A paper by Coates, Lee & Ng presented at NIPS2010 compared different machine learning approaches within the same convolution-based image classification framework.
I think to many people's surprise they found that, if whitening is applied to the data, K-means(tri), a "soft" K-means variant, generates better features for classification than such sophisticated approaches as deep autoencoders and stacked RBMs.
I couldn't help noticing that K-means (both "hard" and "soft") did better than Gaussian Mixture Models (GMMs), even though, computational efficiency aside, GMMs are often thought of as a "better", more robust, K-means.
GMMs are actually quite similar to "soft" K-means, because cluster membership is "fuzzy", i.e. a matter of degree. So it is especially strange that, with whitening, GMMs produced the worst, while "soft" K-means produced the best results.
Edit: to clarify the nomenclature:
My guess at point 1: GMM:s have many more parameters than soft k-means, since you also need to estimate co-variance matrices. Actually soft k-means is a special case of a GMM in which you assume a fixed and tied co-variance matrix. Because the likelihood function is more complex, naively initializing a GMM is more prone to get you stuck in bad local maxima, compared to soft k-means.
Further, looking at the curves, the more clusters you use, the better the classification. I would guess that with that many clusters, modeling the shape of the clusters would be less important, since you can always capture parts of the distribution with high complexity by using lots of simple clusters. Since you don't need to be able to interpret the results, there is not much loss in adding a couple of extra clusters rather than adequately modeling the shape of one cluster.
I don't have any intuition to why hard k-means would perform so much worse than soft k-means.
I have not read the paper, but in a personal experience:
1.- Unles you tune your GMM pretty well, that is choosing the correct priors, sometimes you end up with crazy stuff and incredible high procesing times.
2.- Bishop mentions in his book, that it is a good practice to make a couple of runs with kmeans to obtain the priors for a good GMM
answered Feb 27 '11 at 22:36
I've done a bunch of reading recently that gives some more context:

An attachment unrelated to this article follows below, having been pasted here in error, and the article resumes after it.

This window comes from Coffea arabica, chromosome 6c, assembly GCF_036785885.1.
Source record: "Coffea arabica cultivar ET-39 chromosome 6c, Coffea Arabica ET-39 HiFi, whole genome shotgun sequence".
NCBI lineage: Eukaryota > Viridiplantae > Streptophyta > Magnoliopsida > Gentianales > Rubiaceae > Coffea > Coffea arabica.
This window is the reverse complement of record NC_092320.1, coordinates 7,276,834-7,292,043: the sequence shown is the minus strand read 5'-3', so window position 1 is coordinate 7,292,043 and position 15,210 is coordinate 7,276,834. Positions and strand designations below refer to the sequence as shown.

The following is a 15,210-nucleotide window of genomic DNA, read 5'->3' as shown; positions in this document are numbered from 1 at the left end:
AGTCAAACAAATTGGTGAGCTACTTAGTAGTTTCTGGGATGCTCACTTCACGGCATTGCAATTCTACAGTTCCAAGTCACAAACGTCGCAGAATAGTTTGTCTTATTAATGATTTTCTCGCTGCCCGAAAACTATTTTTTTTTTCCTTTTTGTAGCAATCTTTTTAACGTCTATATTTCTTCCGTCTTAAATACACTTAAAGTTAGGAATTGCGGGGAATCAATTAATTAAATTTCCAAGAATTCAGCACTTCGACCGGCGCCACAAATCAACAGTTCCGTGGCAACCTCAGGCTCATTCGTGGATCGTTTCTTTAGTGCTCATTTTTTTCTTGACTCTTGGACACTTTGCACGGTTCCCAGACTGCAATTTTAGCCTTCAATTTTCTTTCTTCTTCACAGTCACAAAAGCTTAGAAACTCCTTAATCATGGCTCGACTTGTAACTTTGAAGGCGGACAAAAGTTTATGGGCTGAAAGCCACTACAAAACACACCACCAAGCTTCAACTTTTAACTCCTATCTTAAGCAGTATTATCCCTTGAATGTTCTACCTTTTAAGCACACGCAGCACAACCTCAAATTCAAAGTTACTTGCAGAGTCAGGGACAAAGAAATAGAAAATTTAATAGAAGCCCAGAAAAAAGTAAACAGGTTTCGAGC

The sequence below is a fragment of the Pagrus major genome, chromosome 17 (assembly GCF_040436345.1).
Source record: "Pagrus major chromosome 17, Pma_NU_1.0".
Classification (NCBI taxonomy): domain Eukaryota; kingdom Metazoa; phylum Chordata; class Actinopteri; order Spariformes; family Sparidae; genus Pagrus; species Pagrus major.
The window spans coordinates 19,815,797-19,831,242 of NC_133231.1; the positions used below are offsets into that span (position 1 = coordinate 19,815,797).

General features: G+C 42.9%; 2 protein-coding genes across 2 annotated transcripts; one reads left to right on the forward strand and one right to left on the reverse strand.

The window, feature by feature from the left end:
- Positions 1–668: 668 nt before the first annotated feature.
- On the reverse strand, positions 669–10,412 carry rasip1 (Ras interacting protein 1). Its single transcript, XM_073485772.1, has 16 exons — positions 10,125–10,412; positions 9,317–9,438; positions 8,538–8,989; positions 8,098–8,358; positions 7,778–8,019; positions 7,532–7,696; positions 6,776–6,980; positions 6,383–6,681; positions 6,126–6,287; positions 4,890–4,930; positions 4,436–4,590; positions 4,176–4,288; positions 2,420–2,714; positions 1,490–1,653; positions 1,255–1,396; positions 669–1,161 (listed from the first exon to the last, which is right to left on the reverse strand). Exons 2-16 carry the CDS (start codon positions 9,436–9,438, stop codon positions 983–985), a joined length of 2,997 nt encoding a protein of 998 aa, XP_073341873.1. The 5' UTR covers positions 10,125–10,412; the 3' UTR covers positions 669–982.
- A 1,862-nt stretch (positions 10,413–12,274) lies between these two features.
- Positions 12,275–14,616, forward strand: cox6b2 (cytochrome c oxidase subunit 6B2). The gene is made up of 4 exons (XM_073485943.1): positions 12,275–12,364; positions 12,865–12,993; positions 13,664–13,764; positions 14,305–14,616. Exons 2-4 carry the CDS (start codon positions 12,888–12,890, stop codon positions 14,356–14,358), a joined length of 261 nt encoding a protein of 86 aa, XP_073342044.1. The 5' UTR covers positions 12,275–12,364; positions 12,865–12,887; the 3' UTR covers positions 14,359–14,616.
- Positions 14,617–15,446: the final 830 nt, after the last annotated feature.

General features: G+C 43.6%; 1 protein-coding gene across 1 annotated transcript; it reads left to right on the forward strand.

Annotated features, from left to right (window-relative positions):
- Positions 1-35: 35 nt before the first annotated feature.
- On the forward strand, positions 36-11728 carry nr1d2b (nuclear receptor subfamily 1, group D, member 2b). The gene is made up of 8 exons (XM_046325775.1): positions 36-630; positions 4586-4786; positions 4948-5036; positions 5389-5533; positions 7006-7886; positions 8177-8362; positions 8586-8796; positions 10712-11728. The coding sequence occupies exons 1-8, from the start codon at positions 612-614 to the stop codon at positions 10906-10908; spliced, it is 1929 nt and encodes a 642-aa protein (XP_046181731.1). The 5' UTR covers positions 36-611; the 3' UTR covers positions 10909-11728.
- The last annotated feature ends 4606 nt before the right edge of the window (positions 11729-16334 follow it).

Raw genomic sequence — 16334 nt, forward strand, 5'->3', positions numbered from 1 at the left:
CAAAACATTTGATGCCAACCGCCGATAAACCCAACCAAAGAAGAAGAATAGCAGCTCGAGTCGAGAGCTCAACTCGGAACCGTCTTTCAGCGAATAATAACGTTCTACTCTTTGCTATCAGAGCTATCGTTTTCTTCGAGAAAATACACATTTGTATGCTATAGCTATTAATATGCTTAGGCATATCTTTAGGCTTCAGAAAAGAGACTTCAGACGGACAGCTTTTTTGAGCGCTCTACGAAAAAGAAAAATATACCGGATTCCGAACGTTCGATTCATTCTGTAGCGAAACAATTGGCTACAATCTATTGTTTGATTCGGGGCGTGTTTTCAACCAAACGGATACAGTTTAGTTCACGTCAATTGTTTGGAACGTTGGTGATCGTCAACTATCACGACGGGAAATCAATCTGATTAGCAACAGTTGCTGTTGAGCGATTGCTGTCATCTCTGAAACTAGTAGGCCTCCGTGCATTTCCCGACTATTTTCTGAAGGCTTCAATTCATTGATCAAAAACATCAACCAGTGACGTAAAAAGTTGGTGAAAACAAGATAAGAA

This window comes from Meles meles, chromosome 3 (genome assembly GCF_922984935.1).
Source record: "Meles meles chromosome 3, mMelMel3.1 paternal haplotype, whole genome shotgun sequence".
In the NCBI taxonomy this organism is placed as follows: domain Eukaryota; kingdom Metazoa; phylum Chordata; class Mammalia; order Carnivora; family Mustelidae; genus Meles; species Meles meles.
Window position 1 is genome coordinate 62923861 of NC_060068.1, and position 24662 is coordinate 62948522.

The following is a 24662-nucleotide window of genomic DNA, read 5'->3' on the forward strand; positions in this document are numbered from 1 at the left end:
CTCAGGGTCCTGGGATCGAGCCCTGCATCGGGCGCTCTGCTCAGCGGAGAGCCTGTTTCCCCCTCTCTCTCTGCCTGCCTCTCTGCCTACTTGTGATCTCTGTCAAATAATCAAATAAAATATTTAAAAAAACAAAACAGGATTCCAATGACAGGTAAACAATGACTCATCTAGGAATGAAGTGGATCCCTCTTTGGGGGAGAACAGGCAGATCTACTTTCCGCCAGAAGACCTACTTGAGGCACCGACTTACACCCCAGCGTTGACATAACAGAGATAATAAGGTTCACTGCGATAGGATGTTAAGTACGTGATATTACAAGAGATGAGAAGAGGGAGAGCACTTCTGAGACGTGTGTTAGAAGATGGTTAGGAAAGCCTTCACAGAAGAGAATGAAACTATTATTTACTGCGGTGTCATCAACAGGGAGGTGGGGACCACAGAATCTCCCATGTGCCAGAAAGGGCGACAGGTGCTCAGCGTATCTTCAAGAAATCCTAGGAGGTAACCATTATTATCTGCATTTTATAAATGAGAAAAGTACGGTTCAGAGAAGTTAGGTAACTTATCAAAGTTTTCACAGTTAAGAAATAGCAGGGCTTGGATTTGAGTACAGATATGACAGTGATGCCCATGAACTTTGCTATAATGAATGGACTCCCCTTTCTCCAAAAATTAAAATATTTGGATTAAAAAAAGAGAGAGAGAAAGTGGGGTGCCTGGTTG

In the paper above, Ng's group uses K-means for dictionary learning; that is, to learn small image patches such that a sparse set of these images can reconstruct any image patch from the data. An extremely successful approach to this is sparse coding, which constructs vocabulary patches such that each data patch requires only the activation of a small number of component words.
K-means normally assigns each data point its closest word (centroid), while in soft k-means each data point is at least a little related to every word but heavily related to a very few. Tri k-means is a successful heuristic to assign each data point to a very few words, like sparse coding. This requires that each word/centroid is an important component in reconstructing a good handful of data points, but doesn't mind if its completely useless to construct far-away data. This is essentially the same as finding a good regularizer (meeting the goldilocks criterion: not too strong, not too weak) on the vocabulary.
answered May 28 '11 at 12:28
There is a follow up paper, The Importance of Encoding Versus Training with Sparse Coding and Vector Quantization, arguing that it's not about finding the dictionary but about finding a good encoding.
answered May 29 '11 at 10:28
From what I see from the paper, they are not doing soft k-means. They are doing hard k-means (dictionary learning) and use their soft function heuristic to create the features (encoding).
answered Nov 24 '11 at 03:13